11. Hi Chris- Great pictures, description and tip on sources for the bumpers. The pictures here are of another Chevy Dave 39MD sent. Note they are different in that they used sheet metal with a folded rib with short pieces of 1/4" bar stock welded under the triangles which were then drilled and threaded for the bumper studs. While it looks like in these pictures the triangles are spot welded, my Buick triangles hang from bolts in the upper back rails at 3 points. Chevrolet was a leader at GM for improved mfg. processes which probably explains the differences... Thanks again Chris Dave
  12. Hi Chris- Yes, that was the approach for the dragging lid. The hinge wood removal was to try to level the lid. Every time I do a project on the car I discover parts that are missing. This time it is the triangular corner irons and the lid bumpers that attach to the irons. Dave39MD sent pictures of his original parts so I know what they look like. The iron plates are easy to make but the bumpers are not so easy. I'll figure it out. Thanks for your input to this thread, your suggestion about the knife edge helped me understand the construction and figure out a fix. Dave
  13. So I win- I think. I talked about doing a cross car beam and screwing it to the lower bar. The idea was to force the center of the knife edge and the lower panel attached to it out by either tapering the cross car added beam creating a high spot in the center which would push of the lower bar or doing a series of shims between the added cross car beam and the lower bar. I finally realized if I could lift the bottom of the lower bar it would rotate the knife edge and lower panel rearward. I made some cardboard patterns and devised a couple of crutches that are a force fit to go between the lower wood sill and the lower rear bar. I used my belt sander to ramp the crutches so they could be rotated into position and used them like sisters to the original upright posts the lower bar sits on. Gorilla glue makes wonderful lubricant while still wet allowing me to easily rotate the crutches into position. I also talked about making an eccentric pivot bolt for the left hinge but I don't have a lathe or any welding equipment. I still think that is a valid idea but it's a machine shop job. For now I settled on the crutches and removing some wood on the rumble lid's wooden frame under the left side hinge. The goal was to get the left side of the lid to sit down a little lower when closed. The results were I now have a lid that closes without rubbing and the left side of the lid does sit a bit lower but I didn't take much wood off and similarly the lid still sits a little high on the left. Eventually I may explore the cam screw arrangement. I also got the latch and deck lid handle along with the strike installed and they all work. I discovered the triangular corner braces and adjustable lid bumpers are missing from the top corners of the opening so will have to figure out what those consisted of and either find or make a set. Thanks for all the input on this... Dave I dreamt up these nifty crutches to force the lower bar up and the lip of the lower panel rearward in car. The crutches are a force fit between the lower sill and the lower bar. I removed some wood from the lid frame where the hinge mounts to try to resolve the high lid. It helped, the left side of the lid does sit lower, but I didn't take much wood off. I installed a reproduction latch and deck lid handle and got the original striker for the latch installed. Conspicuous by their absence are the 2 corner braces the rumble lid bumpers are installed on.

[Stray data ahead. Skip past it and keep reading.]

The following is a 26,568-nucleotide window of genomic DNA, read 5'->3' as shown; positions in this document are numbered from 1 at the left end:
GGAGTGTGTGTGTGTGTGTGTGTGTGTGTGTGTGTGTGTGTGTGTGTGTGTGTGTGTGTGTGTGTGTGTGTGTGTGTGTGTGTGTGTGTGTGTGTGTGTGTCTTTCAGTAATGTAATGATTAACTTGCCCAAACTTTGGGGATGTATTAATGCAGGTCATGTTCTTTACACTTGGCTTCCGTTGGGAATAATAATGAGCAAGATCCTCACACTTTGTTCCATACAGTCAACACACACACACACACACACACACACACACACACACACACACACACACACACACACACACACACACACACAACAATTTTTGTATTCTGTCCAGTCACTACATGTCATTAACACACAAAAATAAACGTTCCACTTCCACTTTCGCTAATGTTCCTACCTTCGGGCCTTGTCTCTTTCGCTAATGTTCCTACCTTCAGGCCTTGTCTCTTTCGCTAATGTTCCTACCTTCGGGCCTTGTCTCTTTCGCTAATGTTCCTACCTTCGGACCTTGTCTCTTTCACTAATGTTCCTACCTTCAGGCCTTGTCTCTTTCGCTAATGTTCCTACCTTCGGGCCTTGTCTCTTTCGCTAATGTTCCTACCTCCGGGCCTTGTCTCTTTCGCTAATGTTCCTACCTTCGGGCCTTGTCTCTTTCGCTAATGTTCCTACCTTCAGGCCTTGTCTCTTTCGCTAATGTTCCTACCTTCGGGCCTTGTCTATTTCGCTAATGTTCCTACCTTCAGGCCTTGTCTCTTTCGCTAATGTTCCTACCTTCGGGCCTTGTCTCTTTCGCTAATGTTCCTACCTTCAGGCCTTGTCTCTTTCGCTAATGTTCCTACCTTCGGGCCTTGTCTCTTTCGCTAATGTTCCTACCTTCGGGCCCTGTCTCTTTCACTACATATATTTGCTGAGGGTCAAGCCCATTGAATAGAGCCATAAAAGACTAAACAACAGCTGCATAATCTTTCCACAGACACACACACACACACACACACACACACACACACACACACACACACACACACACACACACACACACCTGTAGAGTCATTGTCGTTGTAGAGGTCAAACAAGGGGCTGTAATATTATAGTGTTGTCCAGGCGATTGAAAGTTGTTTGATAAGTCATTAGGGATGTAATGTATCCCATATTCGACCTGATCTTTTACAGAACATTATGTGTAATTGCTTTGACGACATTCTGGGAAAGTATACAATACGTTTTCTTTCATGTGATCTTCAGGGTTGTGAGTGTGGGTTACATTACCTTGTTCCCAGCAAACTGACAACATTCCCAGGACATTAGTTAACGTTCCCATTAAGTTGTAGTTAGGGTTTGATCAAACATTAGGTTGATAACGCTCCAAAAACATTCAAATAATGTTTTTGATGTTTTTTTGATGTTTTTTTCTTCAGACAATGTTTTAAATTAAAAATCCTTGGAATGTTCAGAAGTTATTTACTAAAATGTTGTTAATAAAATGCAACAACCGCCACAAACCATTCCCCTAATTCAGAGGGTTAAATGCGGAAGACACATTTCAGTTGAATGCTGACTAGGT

14. Chris- I absolutely agree. If I do anything with the lower bar I will attach a cross beam in front of it screwed at the ends to the lower bar and either contour it to make it bow the lower bar out slightly or shim between it and the lower bar. I identified the spot that needs to move out very slightly and it is just left of center of the valance panel. Another idea I am noodling rather than removing wood from the rumble lid frame under the left hinge is to make an eccentric hinge pivot bolt for the left side. This would allow the pivot center to move down and forward in car and could be locked in position with the locking set screw on the threaded flange of the hinge bracket. Doing something like that made from scrap bolts without modifying the original pivot screw would be reversible and therefore harmless. The area where the lid rubs the top edge of the valance panel is defined by the far left and right edges of the tape. This was determined by propping the lid open t the point of contact and sliding a 3x5 card in along the gap between the lid and valance panel. One idea to push the valance out slightly would be to add an ash stringer (poorly represented by the blue artwork, the red dots are supposed to be the attaching screws) across the interior of the lower bar attaching it at the far left and right ends. It could be either tapered to bend the lower bar and push the valance out or it could be a straight piece attached at the ends and shimmed locally to push the bar and valance out. Th left side of the lid is high and even with the hinge adjusted to the end of the elongated slots it is slightly rearward on the left top. One way to correct the left side lid height would be to remove wood from the lid frame under the hinge mounting area to let the lid down, then file the adjustment slots to allow the lid to be moved forward. A less destructive idea would be to fabricate an offset hinge pin bolt which could lower the lid and move it forward. It could be locked into the final adjustment with the set screw on the hinge pin boss. If nothing else my artwork was better in this picture...
  15. I can tell you they did on mine. There is no clearance above the lower wood bar but if you reach under it there are 2 pieces of sheet metal with a good 1/2" gap between, one is the knife edge and the other is the painted valance panel. The left side of my lid continues to be high. I had it out of the car all day and did a minor cleanup of the wood where the left hinge attaches to the wood structure of the lid. Not being able to adjust the hinge pivot bracket on the side bracket leaves me with little choice but to take more wood out from under the hinge. I give up for tonight...